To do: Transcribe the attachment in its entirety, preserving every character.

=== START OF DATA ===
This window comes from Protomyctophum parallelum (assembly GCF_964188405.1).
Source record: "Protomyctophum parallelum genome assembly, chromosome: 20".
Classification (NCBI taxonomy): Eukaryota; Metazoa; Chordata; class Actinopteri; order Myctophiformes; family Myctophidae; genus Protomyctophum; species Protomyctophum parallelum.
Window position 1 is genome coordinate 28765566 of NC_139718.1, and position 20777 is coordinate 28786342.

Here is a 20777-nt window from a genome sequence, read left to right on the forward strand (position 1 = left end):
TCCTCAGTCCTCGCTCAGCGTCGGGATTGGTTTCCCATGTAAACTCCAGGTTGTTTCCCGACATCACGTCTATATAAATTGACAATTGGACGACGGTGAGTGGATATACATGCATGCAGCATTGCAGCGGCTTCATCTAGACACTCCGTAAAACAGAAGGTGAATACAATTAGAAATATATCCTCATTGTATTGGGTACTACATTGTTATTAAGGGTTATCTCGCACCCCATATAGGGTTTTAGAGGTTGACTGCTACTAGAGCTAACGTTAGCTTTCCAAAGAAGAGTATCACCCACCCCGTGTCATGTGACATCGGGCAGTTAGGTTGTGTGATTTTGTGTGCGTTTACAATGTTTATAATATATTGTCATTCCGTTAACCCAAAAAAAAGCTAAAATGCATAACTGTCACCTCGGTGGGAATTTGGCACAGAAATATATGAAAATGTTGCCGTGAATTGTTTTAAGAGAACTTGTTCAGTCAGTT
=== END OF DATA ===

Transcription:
This window comes from Protomyctophum parallelum (assembly GCF_964188405.1).
Source record: "Protomyctophum parallelum genome assembly, chromosome: 20".
Classification (NCBI taxonomy): Eukaryota; Metazoa; Chordata; class Actinopteri; order Myctophiformes; family Myctophidae; genus Protomyctophum; species Protomyctophum parallelum.
Window position 1 is genome coordinate 28765566 of NC_139718.1, and position 20777 is coordinate 28786342.

Here is a 20777-nt window from a genome sequence, read left to right on the forward strand (position 1 = left end):
TCCTCAGTCCTCGCTCAGCGTCGGGATTGGTTTCCCATGTAAACTCCAGGTTGTTTCCCGACATCACGTCTATATAAATTGACAATTGGACGACGGTGAGTGGATATACATGCATGCAGCATTGCAGCGGCTTCATCTAGACACTCCGTAAAACAGAAGGTGAATACAATTAGAAATATATCCTCATTGTATTGGGTACTACATTGTTATTAAGGGTTATCTCGCACCCCATATAGGGTTTTAGAGGTTGACTGCTACTAGAGCTAACGTTAGCTTTCCAAAGAAGAGTATCACCCACCCCGTGTCATGTGACATCGGGCAGTTAGGTTGTGTGATTTTGTGTGCGTTTACAATGTTTATAATATATTGTCATTCCGTTAACCCAAAAAAAAGCTAAAATGCATAACTGTCACCTCGGTGGGAATTTGGCACAGAAATATATGAAAATGTTGCCGTGAATTGTTTTAAGAGAACTTGTTCAGTCAGTT